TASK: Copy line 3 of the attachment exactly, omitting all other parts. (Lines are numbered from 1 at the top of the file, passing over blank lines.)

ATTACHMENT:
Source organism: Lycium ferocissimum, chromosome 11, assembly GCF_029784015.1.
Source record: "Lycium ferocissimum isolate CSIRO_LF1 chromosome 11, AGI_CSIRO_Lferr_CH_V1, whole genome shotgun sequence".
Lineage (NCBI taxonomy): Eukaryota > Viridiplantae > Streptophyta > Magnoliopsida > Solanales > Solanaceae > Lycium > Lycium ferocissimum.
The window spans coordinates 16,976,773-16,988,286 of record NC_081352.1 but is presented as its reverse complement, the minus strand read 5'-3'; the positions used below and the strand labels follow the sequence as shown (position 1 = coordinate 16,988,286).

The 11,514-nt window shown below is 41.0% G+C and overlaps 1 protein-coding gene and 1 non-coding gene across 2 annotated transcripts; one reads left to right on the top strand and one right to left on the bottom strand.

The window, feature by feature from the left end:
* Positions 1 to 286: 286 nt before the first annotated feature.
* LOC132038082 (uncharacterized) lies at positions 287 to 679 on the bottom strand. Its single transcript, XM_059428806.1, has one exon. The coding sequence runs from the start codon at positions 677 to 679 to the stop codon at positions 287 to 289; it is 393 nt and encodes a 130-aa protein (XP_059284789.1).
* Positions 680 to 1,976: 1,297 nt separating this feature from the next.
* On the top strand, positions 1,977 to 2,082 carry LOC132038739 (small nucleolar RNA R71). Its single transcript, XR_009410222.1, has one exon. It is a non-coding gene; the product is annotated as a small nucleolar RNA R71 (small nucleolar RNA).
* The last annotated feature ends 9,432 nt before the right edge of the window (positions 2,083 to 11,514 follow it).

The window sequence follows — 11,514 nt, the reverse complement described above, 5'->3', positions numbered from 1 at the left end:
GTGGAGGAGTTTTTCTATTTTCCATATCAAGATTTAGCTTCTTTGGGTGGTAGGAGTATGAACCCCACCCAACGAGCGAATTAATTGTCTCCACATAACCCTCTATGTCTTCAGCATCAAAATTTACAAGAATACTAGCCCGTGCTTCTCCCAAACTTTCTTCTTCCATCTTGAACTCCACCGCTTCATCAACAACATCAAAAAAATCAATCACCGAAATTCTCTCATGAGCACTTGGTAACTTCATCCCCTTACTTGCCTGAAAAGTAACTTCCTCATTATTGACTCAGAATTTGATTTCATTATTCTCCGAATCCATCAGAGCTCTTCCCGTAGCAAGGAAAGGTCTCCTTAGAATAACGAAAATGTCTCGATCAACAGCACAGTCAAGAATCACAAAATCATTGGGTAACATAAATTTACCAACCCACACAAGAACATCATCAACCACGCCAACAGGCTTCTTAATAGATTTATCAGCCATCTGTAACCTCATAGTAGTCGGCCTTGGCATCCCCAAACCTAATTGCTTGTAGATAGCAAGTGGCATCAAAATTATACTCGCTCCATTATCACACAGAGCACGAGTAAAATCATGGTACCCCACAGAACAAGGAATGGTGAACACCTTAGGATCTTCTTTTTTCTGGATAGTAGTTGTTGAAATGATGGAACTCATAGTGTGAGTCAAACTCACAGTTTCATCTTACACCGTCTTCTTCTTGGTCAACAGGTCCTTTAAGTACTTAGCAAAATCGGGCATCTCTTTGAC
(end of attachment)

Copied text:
Lineage (NCBI taxonomy): Eukaryota > Viridiplantae > Streptophyta > Magnoliopsida > Solanales > Solanaceae > Lycium > Lycium ferocissimum.